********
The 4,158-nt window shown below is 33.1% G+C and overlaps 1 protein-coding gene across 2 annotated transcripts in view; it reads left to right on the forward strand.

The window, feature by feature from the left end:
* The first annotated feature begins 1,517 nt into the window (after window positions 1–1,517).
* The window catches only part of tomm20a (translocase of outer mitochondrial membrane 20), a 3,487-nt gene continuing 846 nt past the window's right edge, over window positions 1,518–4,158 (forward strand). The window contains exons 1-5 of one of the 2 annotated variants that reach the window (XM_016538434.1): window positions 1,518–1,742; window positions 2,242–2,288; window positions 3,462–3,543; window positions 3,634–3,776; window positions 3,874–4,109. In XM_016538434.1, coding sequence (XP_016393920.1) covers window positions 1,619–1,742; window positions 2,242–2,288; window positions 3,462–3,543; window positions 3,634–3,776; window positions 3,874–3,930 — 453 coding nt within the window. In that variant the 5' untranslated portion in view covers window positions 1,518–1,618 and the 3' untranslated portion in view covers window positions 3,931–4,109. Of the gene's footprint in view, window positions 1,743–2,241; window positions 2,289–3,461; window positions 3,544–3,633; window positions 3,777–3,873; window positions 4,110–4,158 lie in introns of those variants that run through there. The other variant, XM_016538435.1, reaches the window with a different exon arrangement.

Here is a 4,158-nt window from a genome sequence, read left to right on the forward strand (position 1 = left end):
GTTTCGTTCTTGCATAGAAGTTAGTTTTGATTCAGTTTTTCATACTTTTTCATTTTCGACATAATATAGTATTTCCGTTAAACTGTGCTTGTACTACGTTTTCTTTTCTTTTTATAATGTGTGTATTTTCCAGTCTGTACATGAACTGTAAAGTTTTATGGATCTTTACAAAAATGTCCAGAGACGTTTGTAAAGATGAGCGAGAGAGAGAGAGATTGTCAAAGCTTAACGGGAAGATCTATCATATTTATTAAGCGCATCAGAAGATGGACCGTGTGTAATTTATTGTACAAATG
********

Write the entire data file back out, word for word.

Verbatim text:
The 4,158-nt window shown below is 33.1% G+C and overlaps 1 protein-coding gene across 2 annotated transcripts in view; it reads left to right on the forward strand.

The window, feature by feature from the left end:
* The first annotated feature begins 1,517 nt into the window (after window positions 1–1,517).
* The window catches only part of tomm20a (translocase of outer mitochondrial membrane 20), a 3,487-nt gene continuing 846 nt past the window's right edge, over window positions 1,518–4,158 (forward strand). The window contains exons 1-5 of one of the 2 annotated variants that reach the window (XM_016538434.1): window positions 1,518–1,742; window positions 2,242–2,288; window positions 3,462–3,543; window positions 3,634–3,776; window positions 3,874–4,109. In XM_016538434.1, coding sequence (XP_016393920.1) covers window positions 1,619–1,742; window positions 2,242–2,288; window positions 3,462–3,543; window positions 3,634–3,776; window positions 3,874–3,930 — 453 coding nt within the window. In that variant the 5' untranslated portion in view covers window positions 1,518–1,618 and the 3' untranslated portion in view covers window positions 3,931–4,109. Of the gene's footprint in view, window positions 1,743–2,241; window positions 2,289–3,461; window positions 3,544–3,633; window positions 3,777–3,873; window positions 4,110–4,158 lie in introns of those variants that run through there. The other variant, XM_016538435.1, reaches the window with a different exon arrangement.

Here is a 4,158-nt window from a genome sequence, read left to right on the forward strand (position 1 = left end):
GTTTCGTTCTTGCATAGAAGTTAGTTTTGATTCAGTTTTTCATACTTTTTCATTTTCGACATAATATAGTATTTCCGTTAAACTGTGCTTGTACTACGTTTTCTTTTCTTTTTATAATGTGTGTATTTTCCAGTCTGTACATGAACTGTAAAGTTTTATGGATCTTTACAAAAATGTCCAGAGACGTTTGTAAAGATGAGCGAGAGAGAGAGAGATTGTCAAAGCTTAACGGGAAGATCTATCATATTTATTAAGCGCATCAGAAGATGGACCGTGTGTAATTTATTGTACAAATG